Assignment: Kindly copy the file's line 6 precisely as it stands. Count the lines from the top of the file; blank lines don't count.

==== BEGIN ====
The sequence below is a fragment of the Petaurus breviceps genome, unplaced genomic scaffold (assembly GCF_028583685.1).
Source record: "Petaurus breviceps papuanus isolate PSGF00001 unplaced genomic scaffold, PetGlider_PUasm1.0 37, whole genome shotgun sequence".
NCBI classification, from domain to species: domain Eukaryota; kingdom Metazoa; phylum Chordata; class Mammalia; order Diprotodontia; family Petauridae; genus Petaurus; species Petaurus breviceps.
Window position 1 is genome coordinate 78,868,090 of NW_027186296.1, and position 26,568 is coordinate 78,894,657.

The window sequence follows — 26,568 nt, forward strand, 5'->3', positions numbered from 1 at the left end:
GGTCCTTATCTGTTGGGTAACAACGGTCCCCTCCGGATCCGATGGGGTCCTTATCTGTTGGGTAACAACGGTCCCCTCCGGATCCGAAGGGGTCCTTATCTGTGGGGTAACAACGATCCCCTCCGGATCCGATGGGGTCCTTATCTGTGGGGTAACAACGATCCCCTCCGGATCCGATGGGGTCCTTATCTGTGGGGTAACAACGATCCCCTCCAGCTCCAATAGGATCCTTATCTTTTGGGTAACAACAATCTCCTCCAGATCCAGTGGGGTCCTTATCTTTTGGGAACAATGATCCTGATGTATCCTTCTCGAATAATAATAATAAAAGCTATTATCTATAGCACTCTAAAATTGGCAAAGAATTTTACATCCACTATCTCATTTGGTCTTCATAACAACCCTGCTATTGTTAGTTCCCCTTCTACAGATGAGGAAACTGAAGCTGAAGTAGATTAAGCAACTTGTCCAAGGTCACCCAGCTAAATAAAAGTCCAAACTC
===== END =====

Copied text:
GGTCCTTATCTGTTGGGTAACAACGGTCCCCTCCGGATCCGATGGGGTCCTTATCTGTTGGGTAACAACGGTCCCCTCCGGATCCGAAGGGGTCCTTATCTGTGGGGTAACAACGATCCCCTCCGGATCCGATGGGGTCCTTATCTGTGGGGTAACAACGATCCCCTCCGGATCCGATGGGGTCCTTATCTGTGGGGTAACAACGATCCCCTCCAGCTCCAATAGGATCCTTATCTTTTGGGTAACAACAATCTCCTCCAGATCCAGTGGGGTCCTTATCTTTTGGGAACAATGATCCTGATGTATCCTTCTCGAATAATAATAATAAAAGCTATTATCTATAGCACTCTAAAATTGGCAAAGAATTTTACATCCACTATCTCATTTGGTCTTCATAACAACCCTGCTATTGTTAGTTCCCCTTCTACAGATGAGGAAACTGAAGCTGAAGTAGATTAAGCAACTTGTCCAAGGTCACCCAGCTAAATAAAAGTCCAAACTC